Island real estate market could be crawling
The Anna Maria Island real estate market has hit the skids, according to some local real estate sales agents, while others say it's just in a period of "adjustment."
Prices have just about reached their maximum for this current cycle, while buyers are sitting on the sidelines waiting for prices to drop, said one local real estate agent who asked not to be identified.
"I don't want to be the one to rain on anyone's parade, but the market right now is awful," the agent said.
For example, he said, in the past five months, only eight condominiums in the $400,000 to $1 million price range have closed, while 252 condos remain for sale.
Single-family home sales haven't fared much better. Of 271 current Island homes listed for sale, there are only 15 pending purchases.
"There's just no interest from buyers right now," he added. Many current listings are over-priced and buyers are not dropping their asking price.
That's not to say, however, that real estate won't rebound on the Island.
"The market has peaked, but remember that values have gone up more than 100 percent, even higher, the past five years. Now prices are leveling off and I see a buyer's market coming," he predicted. Sellers who have lowered their price and are willing to negotiate have had "action" on their properties.
In fact, the agent added, "I tell my clients that if you don't have to sell, don't put it on the market. If you do sell, be prepared to lower your price. But make no mistake, business is slow on the Island."
Another indicator, there were no sales transactions on the Island to report this week.
Indeed, a press release from a national mortgage brokerage firm with local ties said that real estate values in the Manatee/Sarasota area would decline by 10 to 15 percent through the end of 2006, and suggested now would be a good time to "cash out" with a refinance or line of credit.
"I don't know if 10 to 15 percent is accurate," the agent said, "but I do know that values are dropping and sales are real slow."
If you think Island real estate sales are down, however, just look south. In Sarasota, there are more than 9,000 current listings for condominiums and single-family homes.
"It's totally dead down there," the agent said. "Anna Maria Island will come back. It could be in the next few months or not until next year. Will it be a 10 percent drop in prices? I don't know," the agent said.
And not every "for sale" sign in the Island market is gathering cobwebs.
"The high-end market and the low-end market have seen a lot of activity," the agent noted. "It's the mid-range of homes that aren't generating a lot of interest."
A recent listing for a Gulffront home for $4.5 million drew a number of offers and a contract was signed within a few weeks of the offering.
But the slowdown will turn around, predicted Alan Galletto of Island Real Estate in Holmes Beach.
"We're just getting back to a normal cycle," he said.
"It's the cycle we were in seven or eight years ago before the boom struck. The past five years have been a sellers' market, and prices went up 30 to 35 percent or more every year. Now, we're seeing prices go down," Galetto noted.
"The Island is turning toward a buyer's market, but the present buyers are looking at high-end properties or for bargains," said Galetto. Once prices stabilize, the Island market will return to a "normal" cycle of between 8 and 10 percent annual growth in values, he predicted.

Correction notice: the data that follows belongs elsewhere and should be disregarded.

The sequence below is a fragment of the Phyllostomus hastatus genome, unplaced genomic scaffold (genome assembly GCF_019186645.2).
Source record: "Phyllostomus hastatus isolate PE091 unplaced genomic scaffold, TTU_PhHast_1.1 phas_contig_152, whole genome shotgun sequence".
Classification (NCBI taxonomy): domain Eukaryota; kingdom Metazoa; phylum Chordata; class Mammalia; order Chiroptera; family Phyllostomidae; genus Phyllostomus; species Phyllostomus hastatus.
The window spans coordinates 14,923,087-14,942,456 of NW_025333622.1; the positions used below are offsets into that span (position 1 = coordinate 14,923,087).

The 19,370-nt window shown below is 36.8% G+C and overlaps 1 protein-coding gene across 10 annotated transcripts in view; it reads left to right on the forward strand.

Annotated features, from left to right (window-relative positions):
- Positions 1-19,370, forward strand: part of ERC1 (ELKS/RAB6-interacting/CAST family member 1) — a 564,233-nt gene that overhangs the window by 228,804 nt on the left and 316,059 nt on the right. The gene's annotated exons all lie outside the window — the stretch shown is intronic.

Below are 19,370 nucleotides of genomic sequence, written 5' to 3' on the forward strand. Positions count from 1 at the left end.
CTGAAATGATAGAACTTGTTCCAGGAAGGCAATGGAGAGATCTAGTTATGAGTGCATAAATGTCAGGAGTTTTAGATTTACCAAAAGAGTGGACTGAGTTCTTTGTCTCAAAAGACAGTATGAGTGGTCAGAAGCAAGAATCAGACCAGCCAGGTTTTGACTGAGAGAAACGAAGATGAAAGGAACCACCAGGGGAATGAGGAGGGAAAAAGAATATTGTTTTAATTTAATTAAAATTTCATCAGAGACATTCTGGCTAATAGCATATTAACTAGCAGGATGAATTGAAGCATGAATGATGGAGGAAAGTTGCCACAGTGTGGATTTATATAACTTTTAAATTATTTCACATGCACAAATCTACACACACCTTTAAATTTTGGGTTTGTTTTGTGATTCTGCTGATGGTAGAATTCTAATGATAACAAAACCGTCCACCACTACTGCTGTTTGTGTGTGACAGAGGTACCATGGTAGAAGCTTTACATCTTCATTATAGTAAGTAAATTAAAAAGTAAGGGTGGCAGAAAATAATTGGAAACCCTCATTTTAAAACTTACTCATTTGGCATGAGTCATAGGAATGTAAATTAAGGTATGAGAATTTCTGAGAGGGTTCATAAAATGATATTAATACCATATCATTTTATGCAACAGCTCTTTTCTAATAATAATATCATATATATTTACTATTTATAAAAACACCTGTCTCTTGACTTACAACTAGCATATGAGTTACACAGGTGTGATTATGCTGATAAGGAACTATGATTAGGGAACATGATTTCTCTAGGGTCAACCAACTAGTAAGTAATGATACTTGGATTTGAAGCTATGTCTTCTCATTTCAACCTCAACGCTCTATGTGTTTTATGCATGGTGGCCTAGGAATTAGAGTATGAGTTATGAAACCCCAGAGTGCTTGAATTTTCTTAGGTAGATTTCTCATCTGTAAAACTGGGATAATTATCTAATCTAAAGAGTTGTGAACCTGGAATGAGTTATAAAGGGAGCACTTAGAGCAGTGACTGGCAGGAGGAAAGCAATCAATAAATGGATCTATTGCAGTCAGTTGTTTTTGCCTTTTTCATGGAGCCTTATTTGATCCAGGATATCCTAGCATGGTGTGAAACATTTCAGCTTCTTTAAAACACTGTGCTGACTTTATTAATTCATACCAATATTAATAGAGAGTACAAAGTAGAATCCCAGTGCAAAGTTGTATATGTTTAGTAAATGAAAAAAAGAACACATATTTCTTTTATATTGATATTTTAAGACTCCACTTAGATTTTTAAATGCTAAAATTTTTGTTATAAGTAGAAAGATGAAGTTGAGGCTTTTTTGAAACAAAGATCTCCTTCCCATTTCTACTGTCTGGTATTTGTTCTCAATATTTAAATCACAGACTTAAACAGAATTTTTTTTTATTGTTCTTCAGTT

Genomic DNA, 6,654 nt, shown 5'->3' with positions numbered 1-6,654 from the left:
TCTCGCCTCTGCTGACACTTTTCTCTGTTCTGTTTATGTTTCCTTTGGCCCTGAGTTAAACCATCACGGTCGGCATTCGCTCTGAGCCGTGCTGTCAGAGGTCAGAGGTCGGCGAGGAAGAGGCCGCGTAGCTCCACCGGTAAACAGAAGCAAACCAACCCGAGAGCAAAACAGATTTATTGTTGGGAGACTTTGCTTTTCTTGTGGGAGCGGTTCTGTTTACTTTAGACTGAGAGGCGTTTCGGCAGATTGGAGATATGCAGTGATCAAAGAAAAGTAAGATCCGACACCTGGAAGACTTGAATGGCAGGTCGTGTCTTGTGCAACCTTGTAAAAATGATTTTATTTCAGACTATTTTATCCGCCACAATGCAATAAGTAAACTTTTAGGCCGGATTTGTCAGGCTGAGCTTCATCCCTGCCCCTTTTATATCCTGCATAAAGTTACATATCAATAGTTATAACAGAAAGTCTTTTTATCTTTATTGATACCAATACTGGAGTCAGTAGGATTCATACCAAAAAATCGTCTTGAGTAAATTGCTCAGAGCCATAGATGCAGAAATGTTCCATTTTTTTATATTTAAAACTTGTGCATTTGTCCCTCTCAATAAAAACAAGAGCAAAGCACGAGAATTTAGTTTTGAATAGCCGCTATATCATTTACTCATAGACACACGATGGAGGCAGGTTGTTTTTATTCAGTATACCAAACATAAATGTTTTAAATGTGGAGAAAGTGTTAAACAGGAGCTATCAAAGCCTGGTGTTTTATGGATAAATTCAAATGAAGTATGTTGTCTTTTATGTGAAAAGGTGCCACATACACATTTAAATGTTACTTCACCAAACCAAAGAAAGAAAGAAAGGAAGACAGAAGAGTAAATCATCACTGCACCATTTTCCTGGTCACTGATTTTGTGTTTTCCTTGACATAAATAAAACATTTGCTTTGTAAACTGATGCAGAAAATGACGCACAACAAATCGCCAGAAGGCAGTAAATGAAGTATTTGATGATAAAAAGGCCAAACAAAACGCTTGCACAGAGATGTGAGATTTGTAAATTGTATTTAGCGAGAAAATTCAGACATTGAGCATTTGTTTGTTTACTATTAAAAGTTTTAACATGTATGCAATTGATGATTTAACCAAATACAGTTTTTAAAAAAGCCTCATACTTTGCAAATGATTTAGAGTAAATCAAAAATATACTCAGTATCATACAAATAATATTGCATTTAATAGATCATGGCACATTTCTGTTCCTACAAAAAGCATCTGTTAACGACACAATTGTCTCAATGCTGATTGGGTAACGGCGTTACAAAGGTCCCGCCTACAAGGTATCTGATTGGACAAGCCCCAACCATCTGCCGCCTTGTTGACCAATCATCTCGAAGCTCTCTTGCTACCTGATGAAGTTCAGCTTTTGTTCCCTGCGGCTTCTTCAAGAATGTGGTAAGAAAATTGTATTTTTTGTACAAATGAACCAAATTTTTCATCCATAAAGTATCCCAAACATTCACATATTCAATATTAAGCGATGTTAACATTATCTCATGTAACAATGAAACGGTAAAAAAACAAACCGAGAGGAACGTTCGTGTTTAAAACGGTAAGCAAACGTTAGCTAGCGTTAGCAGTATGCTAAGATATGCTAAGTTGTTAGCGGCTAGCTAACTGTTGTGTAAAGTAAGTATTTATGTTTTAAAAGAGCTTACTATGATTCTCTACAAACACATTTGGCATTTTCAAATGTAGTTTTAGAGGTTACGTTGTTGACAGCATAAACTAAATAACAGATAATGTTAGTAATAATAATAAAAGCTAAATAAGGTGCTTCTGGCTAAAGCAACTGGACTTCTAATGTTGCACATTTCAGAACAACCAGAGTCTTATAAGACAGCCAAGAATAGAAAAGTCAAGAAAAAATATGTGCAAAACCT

Another agent who also asked not to be identified said a few agents are giving their clients - buyers and sellers - the wrong information.
"People are sugarcoating the market," the agent said. "The market is dead right now. People shouldn't go by what's happened the past three years. I tell my clients the truth, that there's not a lot of demand right now, and they're probably not going to get what they expect, especially if it's a mid-range property. But if they are interested in dropping the price, that might generate some activity."
He added that no one wants to be the last person to pay too much for a property. "Buyers are out there, but they're sitting on the sidelines and waiting."
Fact is, said Gail Tuteweiler of Wedebrock Real Estate, "the smart buyers should make their move now."
She agreed the market has been flooded with properties for sale, but rejected any notion that Island property values will decline significantly.
"This is the beach. People always want the beach," she said. "Prices aren't going to drop," but they might just level off. "So, now is the time to buy because sellers are becoming open to negotiating," she added.
Too many people have read stories in mainland newspapers about the drop in home sales and prices, she said.
"That's the mainland. The Island is not the mainland. Prices here aren't going down, just expectations. A smart buyer will jump in now and make an offer," concluded Tuteweiler.
While some agents are optimistic, the latest figures from the Anna Maria Island Property Sales Report would indicate asking prices have fallen, if only slightly, the past few months.
The AMIPSR said the average listing price of a single-family residence currently on the market in January was $1.l15 million, down just $17,000 or 1.5 percent from the $1.132 million average price reported at the same time last year.
Condominium prices also fell, from an average listing price of $819,000 in January 2005 to a $799,500 average in January 2006, a 2.5 percent drop.
The average price of a duplex, however, increased about 6 percent, climbing from a $1 million average in January 2005 to a reported $1.06 million average for January 2006.